Zunis


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Zu·ni 1

 (zo͞o′nē) also Zu·ñi (-nyē)
n. pl. Zuni or Zu·nis also Zuñi or Zu·ñis
1. A member of a Pueblo people located in western New Mexico.
2. The language of the Zuni, of no known linguistic affiliation.

Zu′ni, Zu′ñi adj.

Zu·ni 2

 (zo͞o′nē) also Zu·ñi (-nyē)
A pueblo of northwest New Mexico west of Albuquerque.
References in periodicals archive ?
From Acadians and African Americans to Yaquis and Zunis, this reference presents alphabetical entries on 150 ethnic groups.
Zunis and other Native Americans still farm in these areas today.
That draw on desert aquifers, Zunis fear, may dry up spring-fed Salt Lake.
The change is from an enlightenment concept of a universal human type to a phenomenological recognition of wildly varying cultures -- "Apollonian Zunis alongside the Di onysiac Dobu and the paranoid Kwakiutl, each acting out a different reality" (22).
Although Zunis have always known of the fish, and early explorers and naturalists noted its presence, the first systematic attempt at determining the population and distribution of the Zuni bluehead sucker was conducted by the Fish and Wildlife Service in 1980.
The Seowtewa family, who are Zunis and practicing Catholics, are responsible for linking the two cultures in an edifice that once represented to Native Americans the threat of foreign people and ways.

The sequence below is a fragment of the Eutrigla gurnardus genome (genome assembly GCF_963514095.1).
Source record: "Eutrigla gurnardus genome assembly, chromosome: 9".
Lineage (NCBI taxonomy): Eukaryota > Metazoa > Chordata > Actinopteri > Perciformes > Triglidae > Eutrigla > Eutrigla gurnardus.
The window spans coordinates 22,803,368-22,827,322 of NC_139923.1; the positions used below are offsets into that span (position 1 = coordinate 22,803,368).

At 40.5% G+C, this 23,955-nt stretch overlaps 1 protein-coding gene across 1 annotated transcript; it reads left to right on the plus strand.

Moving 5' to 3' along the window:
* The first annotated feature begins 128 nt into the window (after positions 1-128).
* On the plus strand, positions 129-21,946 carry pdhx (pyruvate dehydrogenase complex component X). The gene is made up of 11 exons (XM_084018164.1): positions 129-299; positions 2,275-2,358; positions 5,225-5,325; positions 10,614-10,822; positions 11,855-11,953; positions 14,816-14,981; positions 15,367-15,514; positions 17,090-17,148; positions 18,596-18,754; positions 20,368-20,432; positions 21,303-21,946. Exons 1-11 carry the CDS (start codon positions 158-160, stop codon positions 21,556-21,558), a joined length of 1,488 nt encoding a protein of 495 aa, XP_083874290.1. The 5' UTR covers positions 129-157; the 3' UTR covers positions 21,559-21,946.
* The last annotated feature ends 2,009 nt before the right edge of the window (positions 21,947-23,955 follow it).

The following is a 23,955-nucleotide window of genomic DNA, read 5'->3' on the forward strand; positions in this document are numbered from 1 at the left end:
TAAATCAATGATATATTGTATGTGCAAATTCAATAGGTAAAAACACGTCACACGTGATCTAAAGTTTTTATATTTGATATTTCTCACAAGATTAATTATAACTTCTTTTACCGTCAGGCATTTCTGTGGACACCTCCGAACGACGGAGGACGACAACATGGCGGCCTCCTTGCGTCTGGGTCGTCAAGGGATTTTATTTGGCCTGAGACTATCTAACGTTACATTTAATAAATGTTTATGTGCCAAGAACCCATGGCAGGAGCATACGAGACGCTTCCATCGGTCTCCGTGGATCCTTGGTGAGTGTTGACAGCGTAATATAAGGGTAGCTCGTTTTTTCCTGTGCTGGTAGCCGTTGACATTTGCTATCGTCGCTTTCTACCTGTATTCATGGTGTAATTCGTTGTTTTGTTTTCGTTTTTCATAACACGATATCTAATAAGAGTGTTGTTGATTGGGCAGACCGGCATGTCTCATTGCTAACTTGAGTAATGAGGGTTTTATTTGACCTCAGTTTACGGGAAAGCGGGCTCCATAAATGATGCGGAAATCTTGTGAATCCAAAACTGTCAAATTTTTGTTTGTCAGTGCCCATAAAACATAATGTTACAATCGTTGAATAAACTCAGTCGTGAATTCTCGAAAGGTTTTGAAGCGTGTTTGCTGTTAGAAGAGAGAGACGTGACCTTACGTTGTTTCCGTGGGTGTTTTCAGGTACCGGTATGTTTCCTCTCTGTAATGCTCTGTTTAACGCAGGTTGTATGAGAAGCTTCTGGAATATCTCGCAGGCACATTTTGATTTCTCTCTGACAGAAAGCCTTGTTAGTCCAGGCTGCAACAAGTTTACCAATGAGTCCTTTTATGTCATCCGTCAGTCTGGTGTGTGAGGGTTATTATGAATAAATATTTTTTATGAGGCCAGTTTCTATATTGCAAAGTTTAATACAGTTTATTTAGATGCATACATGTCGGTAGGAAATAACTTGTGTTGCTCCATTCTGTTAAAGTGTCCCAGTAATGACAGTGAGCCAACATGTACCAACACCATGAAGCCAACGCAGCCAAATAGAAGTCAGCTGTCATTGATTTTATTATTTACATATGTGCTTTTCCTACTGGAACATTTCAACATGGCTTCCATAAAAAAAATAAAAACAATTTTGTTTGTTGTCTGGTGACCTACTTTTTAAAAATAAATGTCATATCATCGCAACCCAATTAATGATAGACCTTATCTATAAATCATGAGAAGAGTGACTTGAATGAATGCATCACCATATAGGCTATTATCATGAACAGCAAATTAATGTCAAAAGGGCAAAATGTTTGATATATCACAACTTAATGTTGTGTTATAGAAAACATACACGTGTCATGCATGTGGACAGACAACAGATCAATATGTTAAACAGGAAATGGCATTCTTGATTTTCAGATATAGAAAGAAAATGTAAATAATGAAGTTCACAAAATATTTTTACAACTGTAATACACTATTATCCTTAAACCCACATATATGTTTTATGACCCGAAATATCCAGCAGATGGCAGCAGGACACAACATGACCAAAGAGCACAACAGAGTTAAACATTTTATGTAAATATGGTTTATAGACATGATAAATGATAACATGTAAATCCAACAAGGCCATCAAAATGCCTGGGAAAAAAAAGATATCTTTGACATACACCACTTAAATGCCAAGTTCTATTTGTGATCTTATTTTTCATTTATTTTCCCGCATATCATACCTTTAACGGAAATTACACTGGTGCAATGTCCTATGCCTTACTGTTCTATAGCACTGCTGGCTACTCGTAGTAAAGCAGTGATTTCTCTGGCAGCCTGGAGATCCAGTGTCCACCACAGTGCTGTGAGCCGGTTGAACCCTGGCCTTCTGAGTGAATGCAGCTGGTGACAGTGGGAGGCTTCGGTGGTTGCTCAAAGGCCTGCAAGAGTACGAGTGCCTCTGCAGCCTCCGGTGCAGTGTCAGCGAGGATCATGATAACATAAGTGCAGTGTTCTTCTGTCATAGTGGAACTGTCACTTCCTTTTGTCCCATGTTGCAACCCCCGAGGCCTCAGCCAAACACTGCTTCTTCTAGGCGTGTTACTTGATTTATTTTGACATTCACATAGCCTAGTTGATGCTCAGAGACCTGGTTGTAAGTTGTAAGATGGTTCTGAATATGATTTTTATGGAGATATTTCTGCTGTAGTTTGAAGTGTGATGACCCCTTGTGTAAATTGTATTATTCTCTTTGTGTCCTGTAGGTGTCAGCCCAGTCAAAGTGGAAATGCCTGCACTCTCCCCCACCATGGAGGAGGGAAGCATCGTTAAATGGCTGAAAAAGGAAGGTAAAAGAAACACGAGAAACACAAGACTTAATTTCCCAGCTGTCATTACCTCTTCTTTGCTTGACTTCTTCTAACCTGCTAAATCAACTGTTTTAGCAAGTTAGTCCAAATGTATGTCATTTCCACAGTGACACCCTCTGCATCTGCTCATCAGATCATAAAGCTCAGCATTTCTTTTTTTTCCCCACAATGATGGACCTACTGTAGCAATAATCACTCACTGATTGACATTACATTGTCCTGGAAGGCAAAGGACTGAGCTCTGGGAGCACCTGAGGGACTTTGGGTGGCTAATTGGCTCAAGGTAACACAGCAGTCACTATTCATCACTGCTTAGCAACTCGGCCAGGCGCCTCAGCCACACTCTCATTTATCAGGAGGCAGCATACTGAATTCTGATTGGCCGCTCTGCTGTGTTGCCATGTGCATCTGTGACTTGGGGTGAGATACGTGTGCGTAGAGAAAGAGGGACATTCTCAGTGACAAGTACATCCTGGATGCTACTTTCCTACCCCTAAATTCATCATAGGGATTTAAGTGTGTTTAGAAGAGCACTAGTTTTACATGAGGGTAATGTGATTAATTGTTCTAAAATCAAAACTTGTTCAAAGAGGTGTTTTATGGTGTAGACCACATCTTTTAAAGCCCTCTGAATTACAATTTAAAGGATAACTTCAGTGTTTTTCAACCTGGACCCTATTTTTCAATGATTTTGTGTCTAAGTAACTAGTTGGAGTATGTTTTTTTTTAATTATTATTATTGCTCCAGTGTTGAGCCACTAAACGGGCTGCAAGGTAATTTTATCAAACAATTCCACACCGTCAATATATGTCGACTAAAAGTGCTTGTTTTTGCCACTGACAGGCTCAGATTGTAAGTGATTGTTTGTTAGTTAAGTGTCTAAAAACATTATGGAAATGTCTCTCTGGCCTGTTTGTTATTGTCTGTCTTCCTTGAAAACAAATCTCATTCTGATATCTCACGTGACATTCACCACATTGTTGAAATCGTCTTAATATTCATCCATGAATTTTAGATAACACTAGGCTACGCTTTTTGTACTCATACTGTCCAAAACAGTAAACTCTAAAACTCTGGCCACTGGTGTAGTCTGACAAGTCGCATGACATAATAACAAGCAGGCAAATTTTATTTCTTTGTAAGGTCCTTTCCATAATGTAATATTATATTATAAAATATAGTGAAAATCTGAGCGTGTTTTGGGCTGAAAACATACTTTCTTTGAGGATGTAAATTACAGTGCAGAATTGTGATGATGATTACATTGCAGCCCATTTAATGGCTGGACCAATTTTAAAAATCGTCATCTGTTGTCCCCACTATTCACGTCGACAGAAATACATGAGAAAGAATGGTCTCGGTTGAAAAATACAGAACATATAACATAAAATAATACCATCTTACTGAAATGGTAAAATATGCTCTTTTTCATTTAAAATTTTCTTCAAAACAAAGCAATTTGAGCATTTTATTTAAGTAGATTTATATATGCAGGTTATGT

In order to show how Zuni and Apologies exemplify "people's history," the principal aspects of Wilson's texts to be examined here are the rendering of discursive and material practices and their relationship to Zuni and Iroquois culture; the thematic integration and representation of local and international conditions; Wilson's uses of history; and his candid, first-person depiction of himself as a participant-observer and of his interaction and communication with Zunis and Iroquois, including the kinds of textual representations of orality in these Native American cultures.
In a point which offers a fascinating de-stabilization of what Major portrays as a Zuni primacy of cultural and ancestral heritage, he mentions in the interview presented in this issue that "a black man - a huge African - apparently visited the Zunis in the 16th century with a group of Spanish explorers and then stayed on.
Young Zunis, for example, forgot much of the cultural history that they had been taught; still others were never traditionally instructed at all, especially those sent away to the notorious Indian schools that were designed, at least in part, to eradicate Native American identity.
Because the Zunis frequently used heshe, turquoise and silver, we wanted to include these materials in our jewelry, too.
The land of the Zunis, who in the 16th century occupied seven pueblos in what is now western New Mexico.
who had worked at the museum, offers first-hand accounts of the joint involvement of Zunis and Ango-Americans in this project mediating between the oral traditions of the former culture and organizational practices of the latter.